ALL ABOUT EVIDENCE Hilliard. [URI photo by Michael Salermo Photography]
“Anybody here take LSD?” Bob Fitzpatrick says.
The retired FBI agent is wearing jeans and a sport jacket and standing in a lecture hall at the University of Rhode Island’s Kingston campus. A crowd of students sits at desks around the room. A few periodic-table banners hang from the walls. The words “THE POST MORTEM OF WHITEY BULGER” are scrawled on the blackboard at the front of the room.
Today is the first day of Chemistry 391 — aka the “Forensic Seminar” — the annual for-credit lecture series that the public is invited to attend at no cost. Fitzpatrick’s mid-lecture LSD question, though it triggers guffaws, isn’t designed make sure everyone’s awake; it’s part of the story of how James “Whitey” Bulger was able to whittle down an early-career prison sentence in exchange for participating in a CIA “brain control” experiment with psychotropic drugs.
Fitzpatrick is no novice when it comes to Bulger, the man he says “literally co-opted the entire criminal justice system.” He’s only weeks removed from testifying at the man’s trial in federal court in Boston, an experience that plays heavily into today’s labyrinthine story of informants, “leg-breakers,” corrupt agents, machine guns, murder victims, mob bosses, and Fitzpatrick’s memory of arresting mob boss Jerry Angiulo at Francesca’s restaurant in Boston’s North End.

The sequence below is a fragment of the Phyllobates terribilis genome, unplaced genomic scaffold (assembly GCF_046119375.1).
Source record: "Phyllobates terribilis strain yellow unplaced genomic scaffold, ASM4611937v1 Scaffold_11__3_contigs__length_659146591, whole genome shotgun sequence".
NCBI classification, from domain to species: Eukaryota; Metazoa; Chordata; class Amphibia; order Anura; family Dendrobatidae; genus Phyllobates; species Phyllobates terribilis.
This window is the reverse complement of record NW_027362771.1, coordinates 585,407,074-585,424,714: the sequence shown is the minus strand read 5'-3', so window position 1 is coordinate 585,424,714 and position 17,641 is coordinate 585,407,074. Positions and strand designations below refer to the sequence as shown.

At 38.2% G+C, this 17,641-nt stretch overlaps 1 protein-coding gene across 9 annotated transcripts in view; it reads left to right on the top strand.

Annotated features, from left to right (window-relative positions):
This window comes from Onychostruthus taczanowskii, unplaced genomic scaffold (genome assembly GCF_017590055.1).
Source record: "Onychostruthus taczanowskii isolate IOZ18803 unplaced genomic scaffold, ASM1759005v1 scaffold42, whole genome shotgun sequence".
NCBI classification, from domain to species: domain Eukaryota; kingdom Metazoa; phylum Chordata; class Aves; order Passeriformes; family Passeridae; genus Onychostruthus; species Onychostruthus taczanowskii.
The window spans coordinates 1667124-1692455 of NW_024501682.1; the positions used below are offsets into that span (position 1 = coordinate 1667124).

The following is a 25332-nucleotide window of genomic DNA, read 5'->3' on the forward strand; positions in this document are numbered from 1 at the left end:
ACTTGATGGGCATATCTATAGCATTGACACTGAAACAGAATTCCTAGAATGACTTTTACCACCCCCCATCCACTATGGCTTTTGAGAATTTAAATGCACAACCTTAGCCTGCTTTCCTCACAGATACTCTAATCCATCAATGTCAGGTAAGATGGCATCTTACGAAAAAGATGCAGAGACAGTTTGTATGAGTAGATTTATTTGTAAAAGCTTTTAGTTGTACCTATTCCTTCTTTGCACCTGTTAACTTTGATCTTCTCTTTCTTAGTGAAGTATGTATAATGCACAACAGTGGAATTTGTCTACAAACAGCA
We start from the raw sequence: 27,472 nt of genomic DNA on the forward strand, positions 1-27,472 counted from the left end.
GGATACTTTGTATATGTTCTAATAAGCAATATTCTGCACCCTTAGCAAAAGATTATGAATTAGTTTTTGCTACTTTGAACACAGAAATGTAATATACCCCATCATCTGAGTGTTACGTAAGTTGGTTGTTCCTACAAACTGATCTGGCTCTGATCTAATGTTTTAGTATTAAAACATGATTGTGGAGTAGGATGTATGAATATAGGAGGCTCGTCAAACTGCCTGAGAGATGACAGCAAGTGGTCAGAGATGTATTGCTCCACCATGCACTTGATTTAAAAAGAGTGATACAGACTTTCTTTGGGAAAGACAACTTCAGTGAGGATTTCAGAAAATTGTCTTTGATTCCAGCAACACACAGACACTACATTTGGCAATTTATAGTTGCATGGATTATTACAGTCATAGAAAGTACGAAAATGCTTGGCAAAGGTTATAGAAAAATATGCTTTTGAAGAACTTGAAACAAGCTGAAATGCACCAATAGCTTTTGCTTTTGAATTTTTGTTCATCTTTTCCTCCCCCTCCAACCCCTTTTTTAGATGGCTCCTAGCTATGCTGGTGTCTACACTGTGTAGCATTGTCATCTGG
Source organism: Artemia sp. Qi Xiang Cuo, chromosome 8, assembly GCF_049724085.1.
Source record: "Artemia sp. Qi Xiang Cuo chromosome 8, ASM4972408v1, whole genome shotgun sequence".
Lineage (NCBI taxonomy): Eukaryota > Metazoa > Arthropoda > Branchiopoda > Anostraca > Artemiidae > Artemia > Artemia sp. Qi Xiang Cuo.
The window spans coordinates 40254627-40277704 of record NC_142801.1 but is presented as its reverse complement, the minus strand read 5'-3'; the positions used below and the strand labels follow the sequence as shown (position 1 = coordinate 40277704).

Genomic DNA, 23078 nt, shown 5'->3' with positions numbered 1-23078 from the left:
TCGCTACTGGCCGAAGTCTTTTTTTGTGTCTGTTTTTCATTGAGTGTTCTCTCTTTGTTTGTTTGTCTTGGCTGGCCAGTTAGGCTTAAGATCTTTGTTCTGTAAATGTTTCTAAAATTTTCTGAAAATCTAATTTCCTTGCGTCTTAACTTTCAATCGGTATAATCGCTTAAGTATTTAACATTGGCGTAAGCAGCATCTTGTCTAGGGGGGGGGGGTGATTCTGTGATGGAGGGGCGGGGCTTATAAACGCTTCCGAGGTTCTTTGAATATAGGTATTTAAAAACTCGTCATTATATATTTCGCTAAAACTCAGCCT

“I walk right over to his table,” he tells the rapt crowd, “and he looked up and he kinda grunted.
“He had a piece of spaghetti on his face,” he continues, “and as I looked at him, I don’t know why, I reached over to move the spaghetti off of his face. And of course he jumped, and of course the three guys with him jumped, and of course then I jumped. But I did calm down; I put my arm on him, I said, ‘Jerry, you’re under arrest.’ ”
In the coming weeks, Chem 391 will host experts on fingerprint analysis, crime scene processing, gunpowder, and “forensic archaeology.” There will be visits from a retired coroner with expertise on both Kennedy assassinations (“He’s the guy out there who will tell you that Lee Harvey Oswald wasn’t the only shooter,” says Chem 391 co-organizer and director of the Rhode Island State Crime laboratory, Dennis Hilliard) and a presentation titled, “Soil Characteristics that Impact Clandestine Graves & the Use of Ground Penetrating Radar,” from a US Department of Agriculture soil scientist who advised the Providence Police when a human skeleton was discovered in an elevator shaft at construction site in South Providence this summer.
And while they’ll mostly remain offstage, the class is organized by two local forensic celebrities, themselves: Hilliard, who oversees the 5000-some-odd pieces of evidence that arrive at the state lab each year (he’s also an Adjunct Professor of Biomedical Sciences at URI’s College of Pharmacy); and Dr. Jimmy Oxley, an internationally renowned explosives expert and URI Professor of Chemistry.
But a brief word of warning to any course auditors planning on making the trip to Kingston: after a conversation with Hilliard, you may view sitting in a lecture hall for 90 minutes slightly differently.